Today may be the biggest day of Rick Santorum's political life, or at the very least of this presidential campaign, as he makes his primary season debut in crucial Michigan
while going toe-to-toe with establishment GOP frontrunner Mitt Romney.
The latest polls show him just ahead or essentially tied with his Michigan-born rival in the state. He's released his tax returns (showing he makes about $1 million annually as a DC consultant and Fox News talking head), which is great money for most of us but nothing near the $45M Romney territory.
How much of an advantage do Romney and his allies have? According to the Fix, his forces are spending 29 times as much as Team Santorum on Michigan advertising. And the knives keep coming out: Democrats such as Larry O'Donnell and the head of Daily Kos are promoting Santorum's bid, saying it will help Obama's reelection chances. Huffington Post did a long story -- sourced almost entirely on 1990 stories by the Press's Dennis Roddy and the Post-Gazette's Harry Stoffer -- on Santorum's moderate Republican roots.
None of that matters as much as his problems with women. Cause if the WashPost's Jennifer Rubin -- long Santorum's biggest cheerleader -- is criticizing his messages to women voters, that's big. On Santorum's stance on contraception, she writes:
. . . this sort of thing undermines Santorum’s electability argument. (Current polling match-ups between President Obama and each of the two frontrunners, before the GOP has a nominee and before Santorum’s record is out there, are virtually useless.) This is how, in part, he lost Pennsylvania — by appearing extreme and schoolmarmish, too far to the right of average voters in a purple state. If he is the nominee in 2012, he might get some blue-collar fellows, but what about those women in Ohio, Pennsylvania, etc.? And what about more secularized suburban communities? Fuggedaboutit.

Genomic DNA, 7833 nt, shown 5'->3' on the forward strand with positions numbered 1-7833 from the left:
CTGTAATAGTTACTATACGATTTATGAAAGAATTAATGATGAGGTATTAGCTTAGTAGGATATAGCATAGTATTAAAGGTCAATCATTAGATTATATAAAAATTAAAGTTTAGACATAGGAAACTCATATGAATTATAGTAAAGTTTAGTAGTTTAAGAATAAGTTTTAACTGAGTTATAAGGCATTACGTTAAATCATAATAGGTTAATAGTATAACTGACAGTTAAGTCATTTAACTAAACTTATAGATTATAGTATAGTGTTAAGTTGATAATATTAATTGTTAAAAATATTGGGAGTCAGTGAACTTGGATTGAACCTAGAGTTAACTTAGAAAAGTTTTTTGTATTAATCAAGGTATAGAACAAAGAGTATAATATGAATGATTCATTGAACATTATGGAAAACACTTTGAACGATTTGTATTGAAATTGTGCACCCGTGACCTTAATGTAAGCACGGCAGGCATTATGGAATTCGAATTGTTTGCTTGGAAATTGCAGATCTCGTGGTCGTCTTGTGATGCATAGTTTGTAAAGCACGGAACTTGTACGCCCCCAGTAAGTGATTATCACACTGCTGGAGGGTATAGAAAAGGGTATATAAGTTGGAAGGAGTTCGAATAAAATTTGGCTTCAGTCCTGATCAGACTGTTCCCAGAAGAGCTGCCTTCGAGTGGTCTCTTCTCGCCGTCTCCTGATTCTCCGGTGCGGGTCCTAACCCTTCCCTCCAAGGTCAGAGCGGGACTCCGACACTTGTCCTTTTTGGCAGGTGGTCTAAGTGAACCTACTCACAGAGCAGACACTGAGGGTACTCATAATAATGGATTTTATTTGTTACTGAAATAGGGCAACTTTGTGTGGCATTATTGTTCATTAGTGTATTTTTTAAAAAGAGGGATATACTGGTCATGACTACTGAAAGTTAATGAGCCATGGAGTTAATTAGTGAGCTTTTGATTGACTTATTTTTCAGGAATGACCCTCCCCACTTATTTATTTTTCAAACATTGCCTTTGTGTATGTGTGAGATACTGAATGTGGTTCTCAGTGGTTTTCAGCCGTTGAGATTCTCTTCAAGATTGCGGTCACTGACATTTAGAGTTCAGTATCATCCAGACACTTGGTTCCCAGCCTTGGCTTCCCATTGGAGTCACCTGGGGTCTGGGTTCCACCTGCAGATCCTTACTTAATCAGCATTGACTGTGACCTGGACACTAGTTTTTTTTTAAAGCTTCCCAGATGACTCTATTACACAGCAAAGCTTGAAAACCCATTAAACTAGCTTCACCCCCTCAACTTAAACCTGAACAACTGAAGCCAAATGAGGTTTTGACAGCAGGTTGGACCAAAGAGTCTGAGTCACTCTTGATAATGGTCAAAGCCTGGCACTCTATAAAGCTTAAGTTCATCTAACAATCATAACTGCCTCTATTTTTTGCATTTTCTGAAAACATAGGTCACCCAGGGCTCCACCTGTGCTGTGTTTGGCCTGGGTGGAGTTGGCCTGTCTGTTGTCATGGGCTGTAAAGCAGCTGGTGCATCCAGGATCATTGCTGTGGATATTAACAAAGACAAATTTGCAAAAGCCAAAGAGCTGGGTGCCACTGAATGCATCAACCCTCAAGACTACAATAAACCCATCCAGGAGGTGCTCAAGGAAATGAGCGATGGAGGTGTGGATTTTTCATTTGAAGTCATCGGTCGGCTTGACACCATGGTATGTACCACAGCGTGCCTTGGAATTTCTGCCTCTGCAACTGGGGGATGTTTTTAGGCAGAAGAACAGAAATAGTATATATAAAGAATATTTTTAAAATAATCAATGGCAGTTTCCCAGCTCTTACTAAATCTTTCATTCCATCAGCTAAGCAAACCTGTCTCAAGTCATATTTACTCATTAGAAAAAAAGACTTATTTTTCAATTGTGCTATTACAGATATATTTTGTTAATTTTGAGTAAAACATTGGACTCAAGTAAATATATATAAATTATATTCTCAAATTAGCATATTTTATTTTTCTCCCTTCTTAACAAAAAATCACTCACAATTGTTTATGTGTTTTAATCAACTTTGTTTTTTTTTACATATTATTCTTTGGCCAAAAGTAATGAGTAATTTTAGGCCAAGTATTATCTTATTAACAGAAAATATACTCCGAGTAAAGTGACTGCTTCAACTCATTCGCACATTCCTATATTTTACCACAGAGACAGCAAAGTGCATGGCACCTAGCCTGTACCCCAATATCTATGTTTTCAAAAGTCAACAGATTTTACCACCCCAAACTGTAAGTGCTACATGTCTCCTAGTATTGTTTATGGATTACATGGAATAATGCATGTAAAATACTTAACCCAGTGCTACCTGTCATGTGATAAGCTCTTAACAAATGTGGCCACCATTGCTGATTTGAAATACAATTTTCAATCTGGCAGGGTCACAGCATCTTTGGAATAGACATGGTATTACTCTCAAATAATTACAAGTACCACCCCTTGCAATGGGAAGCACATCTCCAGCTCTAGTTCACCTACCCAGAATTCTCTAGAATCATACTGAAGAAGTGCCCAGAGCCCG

The post -- called "Santorum: Birth control 'harmful to women'" -- was still the most popular opinion piece on the Post website Thursday morning.
There's lots of good news to go around too: he leads Romney in Ohio according to the latest Quinnipiac poll (where women break 36-37% in their opinions of him) and conservative thinkers like Bill Kristol and Byron York are defending him against Romney's attacks on earmarks, extending the debt limit and other moves in his Senate career.
And who needs soccer moms when you have the endorsement (though maybe not) of legendary speed-metal frontman Dave Mustaine? The founder of Megadeth and the original lead guitarist for Metallica has lurched rightward since his glory days (below) and his problems with Newt, Romney and Paul sent him in Santorum's direction. From Music Radar, via Slate:
Earlier in the election, I was completely oblivious as to who Rick Santorum was, but when the dude went home to be with his daughter when she was sick, that was very commendable. Also, just watching how he hasn't gotten into doing these horrible, horrible attack ads like Mitt Romney's done against Newt Gingrich, and then the volume at which Newt has gone back at Romney… You know, I think Santorum has some presidential qualities, and I'm hoping that if it does come down to it, we'll see a Republican in the White House... and that it's Rick Santorum.